I’ve had it up to my aperture with the Photo Synthesis feature by Colin Westerbeck that appears each week in the West magazine that’s inserted into my Sunday L.A. Times. If you’re not familiar with it, it’s a full-page column anchored by a piece of shutterbuggery that’s representative of some current gallery exhibit in town.
My main beef? There’s two actually. First the photography is almost always decidedly unengaging â€” as if the selections are actually selected based on an ability to disinterest the reader. Second, said “art” is almost always decidedly dolled up with a hearty dollop of intellectual esoteric artus-fartus coolwhip dressing, which only serves to further disconnect me.
If there’s anything intriguing about this staple it’s the ironic translation loss from print to internet: the online version of a magazine feature on photo exhibitry doesn’t include the photo it features. You can find an incomplete stable of Westerbeck’s previous Photo Synthesis pieces online on the L.A. Times website… but they’re missing the photos he prattles on about. Such as this one from September. I remember that picture because of its lack of reference. In one side of the image some branches of an evergreen crawl into the frame; in the middle is this blank space of blue sky and across it was a hint of a mountainous ridgeline. Westerbeck somehow lauds it as an iconic image of the “big sky” west, but it could’ve been taken somewhere in the Great Smoky Mountains and frankly comes across as little more than a disposable snapshot, something that could have been a result of the camera slipping from the photographer’s grasp at the moment he tried to make a different image altogether.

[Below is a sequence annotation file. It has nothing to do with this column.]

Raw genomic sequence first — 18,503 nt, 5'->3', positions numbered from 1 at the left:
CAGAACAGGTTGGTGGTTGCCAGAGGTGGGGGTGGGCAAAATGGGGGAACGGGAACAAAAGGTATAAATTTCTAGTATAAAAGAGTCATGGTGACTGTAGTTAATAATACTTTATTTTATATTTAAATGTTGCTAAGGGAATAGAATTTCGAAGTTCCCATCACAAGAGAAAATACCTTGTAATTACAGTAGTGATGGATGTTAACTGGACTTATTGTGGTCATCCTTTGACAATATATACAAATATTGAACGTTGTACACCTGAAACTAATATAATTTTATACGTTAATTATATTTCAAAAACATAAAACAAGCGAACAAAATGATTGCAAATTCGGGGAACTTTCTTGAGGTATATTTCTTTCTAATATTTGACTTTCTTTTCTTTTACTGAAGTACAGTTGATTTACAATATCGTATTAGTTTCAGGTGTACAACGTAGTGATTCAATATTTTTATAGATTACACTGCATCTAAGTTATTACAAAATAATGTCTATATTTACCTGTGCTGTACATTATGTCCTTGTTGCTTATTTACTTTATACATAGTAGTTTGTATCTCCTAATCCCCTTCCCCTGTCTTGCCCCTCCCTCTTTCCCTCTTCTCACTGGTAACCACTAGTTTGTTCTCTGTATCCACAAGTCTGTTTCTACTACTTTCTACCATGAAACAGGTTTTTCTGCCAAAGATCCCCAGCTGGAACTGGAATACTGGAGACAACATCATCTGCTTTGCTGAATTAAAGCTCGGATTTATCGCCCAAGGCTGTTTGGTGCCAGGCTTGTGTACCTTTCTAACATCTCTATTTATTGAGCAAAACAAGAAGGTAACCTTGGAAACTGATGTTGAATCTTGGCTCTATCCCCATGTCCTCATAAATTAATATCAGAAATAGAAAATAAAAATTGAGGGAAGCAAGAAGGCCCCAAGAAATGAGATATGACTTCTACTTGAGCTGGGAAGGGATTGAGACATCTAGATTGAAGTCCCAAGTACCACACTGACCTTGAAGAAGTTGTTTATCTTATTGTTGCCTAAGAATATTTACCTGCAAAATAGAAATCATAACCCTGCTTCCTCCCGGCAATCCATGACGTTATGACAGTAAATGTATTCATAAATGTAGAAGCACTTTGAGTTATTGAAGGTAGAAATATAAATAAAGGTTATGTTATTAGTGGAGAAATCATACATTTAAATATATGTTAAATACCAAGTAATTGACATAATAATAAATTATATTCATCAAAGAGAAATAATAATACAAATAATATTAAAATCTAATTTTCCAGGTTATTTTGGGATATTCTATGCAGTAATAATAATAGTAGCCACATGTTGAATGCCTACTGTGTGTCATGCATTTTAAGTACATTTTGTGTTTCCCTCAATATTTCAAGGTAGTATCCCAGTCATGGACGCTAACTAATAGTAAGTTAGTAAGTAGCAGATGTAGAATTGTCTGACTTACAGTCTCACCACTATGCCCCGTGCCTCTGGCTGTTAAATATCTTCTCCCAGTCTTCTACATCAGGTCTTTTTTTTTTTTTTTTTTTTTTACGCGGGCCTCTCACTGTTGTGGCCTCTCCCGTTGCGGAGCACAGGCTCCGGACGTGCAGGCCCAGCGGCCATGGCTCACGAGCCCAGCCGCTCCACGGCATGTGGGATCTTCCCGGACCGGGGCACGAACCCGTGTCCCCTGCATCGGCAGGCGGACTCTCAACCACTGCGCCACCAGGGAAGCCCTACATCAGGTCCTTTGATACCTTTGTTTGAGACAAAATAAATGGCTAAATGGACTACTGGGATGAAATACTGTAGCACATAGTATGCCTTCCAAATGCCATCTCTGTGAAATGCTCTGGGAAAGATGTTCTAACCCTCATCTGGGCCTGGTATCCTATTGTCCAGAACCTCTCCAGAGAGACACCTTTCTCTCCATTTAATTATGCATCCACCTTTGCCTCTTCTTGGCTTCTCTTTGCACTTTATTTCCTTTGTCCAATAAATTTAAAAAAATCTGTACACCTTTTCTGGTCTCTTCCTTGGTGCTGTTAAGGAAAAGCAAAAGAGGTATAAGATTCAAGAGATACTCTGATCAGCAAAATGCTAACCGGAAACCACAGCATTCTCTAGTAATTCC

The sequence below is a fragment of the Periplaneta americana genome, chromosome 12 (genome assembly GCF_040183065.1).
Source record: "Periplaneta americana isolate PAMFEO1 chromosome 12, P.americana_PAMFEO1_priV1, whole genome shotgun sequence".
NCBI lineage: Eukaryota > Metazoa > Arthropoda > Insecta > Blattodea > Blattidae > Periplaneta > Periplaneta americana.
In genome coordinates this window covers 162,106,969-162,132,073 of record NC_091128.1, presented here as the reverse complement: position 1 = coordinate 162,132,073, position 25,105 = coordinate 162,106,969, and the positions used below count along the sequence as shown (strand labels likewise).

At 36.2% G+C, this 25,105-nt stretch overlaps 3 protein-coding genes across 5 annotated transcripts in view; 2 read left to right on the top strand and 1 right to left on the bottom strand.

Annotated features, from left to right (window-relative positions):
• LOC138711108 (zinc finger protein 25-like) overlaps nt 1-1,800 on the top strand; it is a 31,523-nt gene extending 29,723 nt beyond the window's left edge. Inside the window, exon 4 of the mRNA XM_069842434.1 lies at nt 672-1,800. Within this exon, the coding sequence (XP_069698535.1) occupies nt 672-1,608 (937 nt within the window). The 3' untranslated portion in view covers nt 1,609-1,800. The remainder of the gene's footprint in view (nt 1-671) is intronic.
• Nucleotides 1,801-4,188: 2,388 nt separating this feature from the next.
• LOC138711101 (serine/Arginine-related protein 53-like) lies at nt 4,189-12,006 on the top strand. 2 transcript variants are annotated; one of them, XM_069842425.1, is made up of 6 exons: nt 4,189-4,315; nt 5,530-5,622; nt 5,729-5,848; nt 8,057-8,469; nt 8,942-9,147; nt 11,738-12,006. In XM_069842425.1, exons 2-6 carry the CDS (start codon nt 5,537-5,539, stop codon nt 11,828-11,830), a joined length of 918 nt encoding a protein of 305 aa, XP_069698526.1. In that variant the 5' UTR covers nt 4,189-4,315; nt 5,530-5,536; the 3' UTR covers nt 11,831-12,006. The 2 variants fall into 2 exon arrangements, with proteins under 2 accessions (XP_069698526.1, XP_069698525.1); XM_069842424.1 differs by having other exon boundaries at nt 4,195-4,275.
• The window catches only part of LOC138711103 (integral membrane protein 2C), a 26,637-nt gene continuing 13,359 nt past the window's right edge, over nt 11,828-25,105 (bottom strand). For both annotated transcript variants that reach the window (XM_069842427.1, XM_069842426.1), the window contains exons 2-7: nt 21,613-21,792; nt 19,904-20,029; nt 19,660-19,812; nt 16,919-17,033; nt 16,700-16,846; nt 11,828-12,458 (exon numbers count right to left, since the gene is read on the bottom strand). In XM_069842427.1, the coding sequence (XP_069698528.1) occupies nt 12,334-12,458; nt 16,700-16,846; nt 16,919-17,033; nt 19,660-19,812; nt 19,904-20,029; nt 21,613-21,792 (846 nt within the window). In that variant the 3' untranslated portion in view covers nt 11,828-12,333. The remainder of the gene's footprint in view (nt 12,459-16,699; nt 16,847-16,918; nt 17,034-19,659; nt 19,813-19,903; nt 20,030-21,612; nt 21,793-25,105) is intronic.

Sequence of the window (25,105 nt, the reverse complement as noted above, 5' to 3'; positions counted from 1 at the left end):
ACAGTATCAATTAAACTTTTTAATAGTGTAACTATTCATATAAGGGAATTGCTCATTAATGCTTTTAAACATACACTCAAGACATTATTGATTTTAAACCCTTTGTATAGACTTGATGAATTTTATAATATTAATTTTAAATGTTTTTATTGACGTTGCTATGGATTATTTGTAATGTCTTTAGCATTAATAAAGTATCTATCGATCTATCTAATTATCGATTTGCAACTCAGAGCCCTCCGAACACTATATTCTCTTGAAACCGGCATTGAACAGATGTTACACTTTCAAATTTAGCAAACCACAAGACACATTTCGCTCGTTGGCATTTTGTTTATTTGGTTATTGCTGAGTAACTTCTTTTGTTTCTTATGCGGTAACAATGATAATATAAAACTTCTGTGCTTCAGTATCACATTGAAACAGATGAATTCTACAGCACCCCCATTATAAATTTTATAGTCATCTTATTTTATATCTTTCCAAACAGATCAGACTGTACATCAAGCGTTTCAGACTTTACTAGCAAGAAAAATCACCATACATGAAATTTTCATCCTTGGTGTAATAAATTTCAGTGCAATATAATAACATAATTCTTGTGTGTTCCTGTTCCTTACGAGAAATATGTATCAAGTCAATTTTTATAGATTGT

This week Westerbeck is up to his usual stuff, making something out of a nothing image (at right) by John Baldessari rather inefficiently and obviously titled “Face (with Red Nose): Plus Four Alternate Noses” that’s in the “Magritte and Contemporary Art: The Treachery of Images” exhibition designed by Baldessari and currently on display at the L.A. County Museum of Art (LACMA).
Late preface time: Until this Magritte show got some press last week with a feature in the Times on Baldessari and how he’d envisioned the thing, I’d never heard of the dude and perhaps that speaks volumes to my ignorance of the art world, which I’m only too proud to admit. Indeed, I do not know much in the realm of art be it classic or contemporary, conceptual or expressionistic or abstract or any of the other of its myriad schools, disciplines or whatever the hell you want to call them. I just know what I like and what I don’t. And I rarely like anything Westerbeck gives me, and certainly I have a healthy disdain for the puffery he blows about it.
From Westerbeck this week:
Baldessari in the 1980s painted circles over faces in the news photographs or old movie stills in his work. The noses here are a variation on that idea, with different colors so the viewer can imagine the subject in different moods (red for dangerous, blue for hopeful, etc.).
He’s kidding, right? And I love the “etc.” As if it’s a given that his readers know what the remaining three colored noses represent. I guess green is for envious and yellow is for cowardice and orange is for… uh, scurvy? Got it. How’s this for a pallette: color it all bullshit. But it gets better. Westerbeck admits the thing’s a piece of crap, but that just makes it all the more relevant:
It’s all pretty crude, and intentionally so. The photo reproduction is grainy, the painting amateurish; even the moods are color-coded clichÃ©s.
Crude + Grainy + Amateurish + ClichÃ© = BRILLIANT!
And just in case after all that I still had left even the slightest sliver of interest in going to see the LACMA exhibit, Westerbeck has to go and give me Baldessari’s own words about what art should be:
He likes pictures that are “dumb,” [Baldessari] says. Art should be “mute and stupid and not about parading… virtuosity.”
You go Baldy… and take Westerbeck’s praise of your dumb art with you.